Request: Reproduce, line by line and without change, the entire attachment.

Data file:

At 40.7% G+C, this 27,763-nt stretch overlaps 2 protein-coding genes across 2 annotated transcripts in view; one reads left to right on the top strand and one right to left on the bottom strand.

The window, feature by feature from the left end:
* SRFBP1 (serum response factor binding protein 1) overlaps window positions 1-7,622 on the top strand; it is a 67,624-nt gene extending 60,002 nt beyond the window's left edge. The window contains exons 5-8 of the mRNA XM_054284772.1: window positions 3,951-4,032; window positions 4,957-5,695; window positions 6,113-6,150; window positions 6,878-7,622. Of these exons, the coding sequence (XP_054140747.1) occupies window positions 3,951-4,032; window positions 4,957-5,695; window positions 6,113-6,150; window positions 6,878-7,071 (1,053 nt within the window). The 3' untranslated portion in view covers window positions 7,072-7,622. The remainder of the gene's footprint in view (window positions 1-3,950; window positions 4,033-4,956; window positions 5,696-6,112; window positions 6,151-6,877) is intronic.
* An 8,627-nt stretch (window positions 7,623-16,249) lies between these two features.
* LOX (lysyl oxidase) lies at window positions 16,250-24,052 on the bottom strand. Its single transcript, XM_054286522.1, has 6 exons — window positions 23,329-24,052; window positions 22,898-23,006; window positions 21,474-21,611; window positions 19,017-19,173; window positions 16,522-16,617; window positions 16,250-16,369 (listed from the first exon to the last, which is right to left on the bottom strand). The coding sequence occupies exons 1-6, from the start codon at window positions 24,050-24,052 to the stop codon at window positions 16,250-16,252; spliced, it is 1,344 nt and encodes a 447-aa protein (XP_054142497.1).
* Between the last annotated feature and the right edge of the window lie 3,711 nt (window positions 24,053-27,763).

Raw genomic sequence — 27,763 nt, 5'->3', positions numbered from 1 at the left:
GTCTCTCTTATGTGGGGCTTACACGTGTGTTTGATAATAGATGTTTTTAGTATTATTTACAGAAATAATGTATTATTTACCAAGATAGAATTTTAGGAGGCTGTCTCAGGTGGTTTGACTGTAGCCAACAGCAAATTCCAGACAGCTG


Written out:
At 40.7% G+C, this 27,763-nt stretch overlaps 2 protein-coding genes across 2 annotated transcripts in view; one reads left to right on the top strand and one right to left on the bottom strand.

The window, feature by feature from the left end:
* SRFBP1 (serum response factor binding protein 1) overlaps window positions 1-7,622 on the top strand; it is a 67,624-nt gene extending 60,002 nt beyond the window's left edge. The window contains exons 5-8 of the mRNA XM_054284772.1: window positions 3,951-4,032; window positions 4,957-5,695; window positions 6,113-6,150; window positions 6,878-7,622. Of these exons, the coding sequence (XP_054140747.1) occupies window positions 3,951-4,032; window positions 4,957-5,695; window positions 6,113-6,150; window positions 6,878-7,071 (1,053 nt within the window). The 3' untranslated portion in view covers window positions 7,072-7,622. The remainder of the gene's footprint in view (window positions 1-3,950; window positions 4,033-4,956; window positions 5,696-6,112; window positions 6,151-6,877) is intronic.
* An 8,627-nt stretch (window positions 7,623-16,249) lies between these two features.
* LOX (lysyl oxidase) lies at window positions 16,250-24,052 on the bottom strand. Its single transcript, XM_054286522.1, has 6 exons — window positions 23,329-24,052; window positions 22,898-23,006; window positions 21,474-21,611; window positions 19,017-19,173; window positions 16,522-16,617; window positions 16,250-16,369 (listed from the first exon to the last, which is right to left on the bottom strand). The coding sequence occupies exons 1-6, from the start codon at window positions 24,050-24,052 to the stop codon at window positions 16,250-16,252; spliced, it is 1,344 nt and encodes a 447-aa protein (XP_054142497.1).
* Between the last annotated feature and the right edge of the window lie 3,711 nt (window positions 24,053-27,763).

Raw genomic sequence — 27,763 nt, 5'->3', positions numbered from 1 at the left:
GTCTCTCTTATGTGGGGCTTACACGTGTGTTTGATAATAGATGTTTTTAGTATTATTTACAGAAATAATGTATTATTTACCAAGATAGAATTTTAGGAGGCTGTCTCAGGTGGTTTGACTGTAGCCAACAGCAAATTCCAGACAGCTG